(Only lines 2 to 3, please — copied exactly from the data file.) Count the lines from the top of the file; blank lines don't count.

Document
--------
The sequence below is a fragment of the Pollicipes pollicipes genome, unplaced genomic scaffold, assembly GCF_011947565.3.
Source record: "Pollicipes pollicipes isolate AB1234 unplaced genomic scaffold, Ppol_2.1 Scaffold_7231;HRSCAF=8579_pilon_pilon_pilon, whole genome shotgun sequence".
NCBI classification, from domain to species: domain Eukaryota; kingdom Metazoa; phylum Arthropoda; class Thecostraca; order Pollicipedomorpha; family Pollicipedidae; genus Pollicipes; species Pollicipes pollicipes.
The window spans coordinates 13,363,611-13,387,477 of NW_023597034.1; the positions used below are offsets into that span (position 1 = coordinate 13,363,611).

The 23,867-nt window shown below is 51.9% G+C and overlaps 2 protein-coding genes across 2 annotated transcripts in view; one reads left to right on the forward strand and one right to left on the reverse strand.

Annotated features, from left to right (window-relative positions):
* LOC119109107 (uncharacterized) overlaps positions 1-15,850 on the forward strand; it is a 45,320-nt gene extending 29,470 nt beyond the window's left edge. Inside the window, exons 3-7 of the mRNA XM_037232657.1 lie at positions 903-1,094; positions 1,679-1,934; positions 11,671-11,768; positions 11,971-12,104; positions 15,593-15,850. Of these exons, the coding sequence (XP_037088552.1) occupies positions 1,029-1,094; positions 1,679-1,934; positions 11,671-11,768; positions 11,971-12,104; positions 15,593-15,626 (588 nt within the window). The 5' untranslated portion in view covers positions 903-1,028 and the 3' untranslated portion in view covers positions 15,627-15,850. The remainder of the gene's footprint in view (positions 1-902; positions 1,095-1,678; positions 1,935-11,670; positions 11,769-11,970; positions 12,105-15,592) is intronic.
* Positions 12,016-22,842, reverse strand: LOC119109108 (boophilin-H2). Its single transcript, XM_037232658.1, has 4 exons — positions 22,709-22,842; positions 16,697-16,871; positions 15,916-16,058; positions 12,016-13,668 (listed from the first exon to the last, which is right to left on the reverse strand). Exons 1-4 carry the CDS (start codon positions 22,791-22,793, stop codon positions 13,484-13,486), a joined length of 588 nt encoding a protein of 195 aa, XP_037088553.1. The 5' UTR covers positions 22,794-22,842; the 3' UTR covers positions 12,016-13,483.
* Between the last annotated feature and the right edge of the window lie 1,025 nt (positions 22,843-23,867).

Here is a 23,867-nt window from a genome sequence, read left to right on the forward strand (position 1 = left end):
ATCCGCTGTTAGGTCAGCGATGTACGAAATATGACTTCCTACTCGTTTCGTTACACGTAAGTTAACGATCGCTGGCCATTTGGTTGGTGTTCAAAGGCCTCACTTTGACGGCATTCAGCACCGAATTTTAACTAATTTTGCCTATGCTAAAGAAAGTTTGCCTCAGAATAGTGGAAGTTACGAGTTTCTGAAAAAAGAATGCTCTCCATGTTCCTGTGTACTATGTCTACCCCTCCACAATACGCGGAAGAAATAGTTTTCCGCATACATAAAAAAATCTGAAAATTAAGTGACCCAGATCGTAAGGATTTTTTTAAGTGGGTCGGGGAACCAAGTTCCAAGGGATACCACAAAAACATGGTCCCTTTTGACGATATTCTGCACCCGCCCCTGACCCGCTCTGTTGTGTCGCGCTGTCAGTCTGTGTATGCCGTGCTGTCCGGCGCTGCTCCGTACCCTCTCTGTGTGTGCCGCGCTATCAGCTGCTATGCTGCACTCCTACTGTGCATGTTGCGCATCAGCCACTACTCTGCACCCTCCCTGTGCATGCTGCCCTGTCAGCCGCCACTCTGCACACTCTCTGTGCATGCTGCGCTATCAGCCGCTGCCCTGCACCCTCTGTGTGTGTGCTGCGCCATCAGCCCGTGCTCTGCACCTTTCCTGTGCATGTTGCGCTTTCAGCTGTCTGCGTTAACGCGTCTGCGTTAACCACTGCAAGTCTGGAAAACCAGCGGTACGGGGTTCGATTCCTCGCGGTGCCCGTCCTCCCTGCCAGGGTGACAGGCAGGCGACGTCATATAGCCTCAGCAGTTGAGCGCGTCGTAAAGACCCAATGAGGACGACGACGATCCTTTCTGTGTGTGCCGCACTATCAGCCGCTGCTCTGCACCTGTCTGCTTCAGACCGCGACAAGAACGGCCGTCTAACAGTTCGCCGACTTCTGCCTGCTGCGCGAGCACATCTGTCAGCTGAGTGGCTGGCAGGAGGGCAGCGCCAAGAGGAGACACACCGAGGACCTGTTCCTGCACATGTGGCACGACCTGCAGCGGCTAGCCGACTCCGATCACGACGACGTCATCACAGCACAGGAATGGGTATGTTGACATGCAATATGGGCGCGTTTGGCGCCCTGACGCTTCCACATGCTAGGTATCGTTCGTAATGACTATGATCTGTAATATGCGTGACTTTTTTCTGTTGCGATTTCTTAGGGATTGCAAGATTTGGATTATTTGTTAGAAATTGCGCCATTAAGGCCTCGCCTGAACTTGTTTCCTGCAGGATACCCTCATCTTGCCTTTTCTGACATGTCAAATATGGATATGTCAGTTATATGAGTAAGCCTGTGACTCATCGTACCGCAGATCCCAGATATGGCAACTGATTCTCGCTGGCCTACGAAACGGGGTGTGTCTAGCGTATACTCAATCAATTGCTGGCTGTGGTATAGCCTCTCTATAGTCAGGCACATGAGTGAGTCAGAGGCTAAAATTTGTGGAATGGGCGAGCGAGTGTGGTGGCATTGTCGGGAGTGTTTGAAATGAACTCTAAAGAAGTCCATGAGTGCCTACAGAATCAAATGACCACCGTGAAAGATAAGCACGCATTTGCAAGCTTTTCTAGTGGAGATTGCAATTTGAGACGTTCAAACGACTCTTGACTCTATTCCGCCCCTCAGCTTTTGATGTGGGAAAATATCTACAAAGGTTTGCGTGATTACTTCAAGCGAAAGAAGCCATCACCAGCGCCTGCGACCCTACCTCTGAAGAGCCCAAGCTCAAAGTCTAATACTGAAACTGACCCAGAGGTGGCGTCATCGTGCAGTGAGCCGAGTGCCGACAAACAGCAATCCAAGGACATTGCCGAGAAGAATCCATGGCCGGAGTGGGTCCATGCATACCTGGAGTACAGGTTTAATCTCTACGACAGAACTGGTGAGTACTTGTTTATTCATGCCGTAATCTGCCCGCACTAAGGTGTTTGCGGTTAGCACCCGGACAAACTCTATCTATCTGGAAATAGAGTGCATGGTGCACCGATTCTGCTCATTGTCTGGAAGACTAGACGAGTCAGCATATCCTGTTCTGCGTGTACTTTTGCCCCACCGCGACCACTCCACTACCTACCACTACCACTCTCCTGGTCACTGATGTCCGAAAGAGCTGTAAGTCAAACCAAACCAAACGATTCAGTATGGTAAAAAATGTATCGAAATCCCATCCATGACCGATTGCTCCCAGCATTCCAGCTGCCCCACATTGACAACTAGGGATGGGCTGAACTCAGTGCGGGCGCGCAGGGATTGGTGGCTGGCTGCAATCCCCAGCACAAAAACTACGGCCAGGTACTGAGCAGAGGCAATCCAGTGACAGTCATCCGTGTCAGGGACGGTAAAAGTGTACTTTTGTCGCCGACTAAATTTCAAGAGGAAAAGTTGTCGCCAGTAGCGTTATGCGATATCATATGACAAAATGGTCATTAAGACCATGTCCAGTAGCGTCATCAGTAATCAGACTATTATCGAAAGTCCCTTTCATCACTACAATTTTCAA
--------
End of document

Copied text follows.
Source record: "Pollicipes pollicipes isolate AB1234 unplaced genomic scaffold, Ppol_2.1 Scaffold_7231;HRSCAF=8579_pilon_pilon_pilon, whole genome shotgun sequence".
NCBI classification, from domain to species: domain Eukaryota; kingdom Metazoa; phylum Arthropoda; class Thecostraca; order Pollicipedomorpha; family Pollicipedidae; genus Pollicipes; species Pollicipes pollicipes.